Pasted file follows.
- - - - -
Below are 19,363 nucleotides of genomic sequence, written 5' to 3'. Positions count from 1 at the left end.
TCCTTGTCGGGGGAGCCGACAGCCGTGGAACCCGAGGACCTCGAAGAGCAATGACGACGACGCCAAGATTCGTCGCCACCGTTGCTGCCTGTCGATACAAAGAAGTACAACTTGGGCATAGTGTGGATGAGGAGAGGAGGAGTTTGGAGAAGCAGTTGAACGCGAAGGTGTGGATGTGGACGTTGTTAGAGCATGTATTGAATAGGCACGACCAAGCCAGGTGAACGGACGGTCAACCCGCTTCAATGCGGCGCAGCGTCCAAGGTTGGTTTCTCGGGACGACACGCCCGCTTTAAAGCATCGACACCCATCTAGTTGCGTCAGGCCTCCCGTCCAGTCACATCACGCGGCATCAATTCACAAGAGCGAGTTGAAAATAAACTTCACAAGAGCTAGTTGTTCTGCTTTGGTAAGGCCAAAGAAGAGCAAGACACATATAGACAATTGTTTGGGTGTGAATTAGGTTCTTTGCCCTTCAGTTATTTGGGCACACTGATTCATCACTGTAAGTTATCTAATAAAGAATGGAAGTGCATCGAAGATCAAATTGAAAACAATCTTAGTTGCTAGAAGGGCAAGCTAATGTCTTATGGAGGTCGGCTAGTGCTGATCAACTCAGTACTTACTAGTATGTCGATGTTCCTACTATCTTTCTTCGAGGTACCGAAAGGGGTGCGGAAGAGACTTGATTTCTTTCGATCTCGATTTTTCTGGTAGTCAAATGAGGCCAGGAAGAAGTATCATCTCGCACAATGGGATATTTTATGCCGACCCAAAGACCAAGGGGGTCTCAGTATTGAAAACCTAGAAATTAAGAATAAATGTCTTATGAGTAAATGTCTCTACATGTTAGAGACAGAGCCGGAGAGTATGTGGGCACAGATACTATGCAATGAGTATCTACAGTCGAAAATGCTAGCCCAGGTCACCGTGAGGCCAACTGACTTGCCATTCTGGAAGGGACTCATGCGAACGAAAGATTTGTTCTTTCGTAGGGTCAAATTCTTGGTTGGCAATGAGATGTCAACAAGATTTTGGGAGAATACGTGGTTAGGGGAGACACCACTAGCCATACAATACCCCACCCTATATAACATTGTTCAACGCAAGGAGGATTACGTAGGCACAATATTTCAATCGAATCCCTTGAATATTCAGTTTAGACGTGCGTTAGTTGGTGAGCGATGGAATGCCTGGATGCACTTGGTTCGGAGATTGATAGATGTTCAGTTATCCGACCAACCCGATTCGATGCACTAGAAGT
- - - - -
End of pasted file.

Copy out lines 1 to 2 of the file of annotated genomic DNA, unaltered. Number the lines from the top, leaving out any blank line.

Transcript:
Below are 19,363 nucleotides of genomic sequence, written 5' to 3'. Positions count from 1 at the left end.
TCCTTGTCGGGGGAGCCGACAGCCGTGGAACCCGAGGACCTCGAAGAGCAATGACGACGACGCCAAGATTCGTCGCCACCGTTGCTGCCTGTCGATACAAAGAAGTACAACTTGGGCATAGTGTGGATGAGGAGAGGAGGAGTTTGGAGAAGCAGTTGAACGCGAAGGTGTGGATGTGGACGTTGTTAGAGCATGTATTGAATAGGCACGACCAAGCCAGGTGAACGGACGGTCAACCCGCTTCAATGCGGCGCAGCGTCCAAGGTTGGTTTCTCGGGACGACACGCCCGCTTTAAAGCATCGACACCCATCTAGTTGCGTCAGGCCTCCCGTCCAGTCACATCACGCGGCATCAATTCACAAGAGCGAGTTGAAAATAAACTTCACAAGAGCTAGTTGTTCTGCTTTGGTAAGGCCAAAGAAGAGCAAGACACATATAGACAATTGTTTGGGTGTGAATTAGGTTCTTTGCCCTTCAGTTATTTGGGCACACTGATTCATCACTGTAAGTTATCTAATAAAGAATGGAAGTGCATCGAAGATCAAATTGAAAACAATCTTAGTTGCTAGAAGGGCAAGCTAATGTCTTATGGAGGTCGGCTAGTGCTGATCAACTCAGTACTTACTAGTATGTCGATGTTCCTACTATCTTTCTTCGAGGTACCGAAAGGGGTGCGGAAGAGACTTGATTTCTTTCGATCTCGATTTTTCTGGTAGTCAAATGAGGCCAGGAAGAAGTATCATCTCGCACAATGGGATATTTTATGCCGACCCAAAGACCAAGGGGGTCTCAGTATTGAAAACCTAGAAATTAAGAATAAATGTCTTATGAGTAAATGTCTCTACATGTTAGAGACAGAGCCGGAGAGTATGTGGGCACAGATACTATGCAATGAGTATCTACAGTCGAAAATGCTAGCCCAGGTCACCGTGAGGCCAACTGACTTGCCATTCTGGAAGGGACTCATGCGAACGAAAGATTTGTTCTTTCGTAGGGTCAAATTCTTGGTTGGCAATGAGATGTCAACAAGATTTTGGGAGAATACGTGGTTAGGGGAGACACCACTAGCCATACAATACCCCACCCTATATAACATTGTTCAACGCAAGGAGGATTACGTAGGCACAATATTTCAATCGAATCCCTTGAATATTCAGTTTAGACGTGCGTTAGTTGGTGAGCGATGGAATGCCTGGATGCACTTGGTTCGGAGATTGATAGATGTTCAGTTATCCGACCAACCCGATTCGATGCACTAGAAGT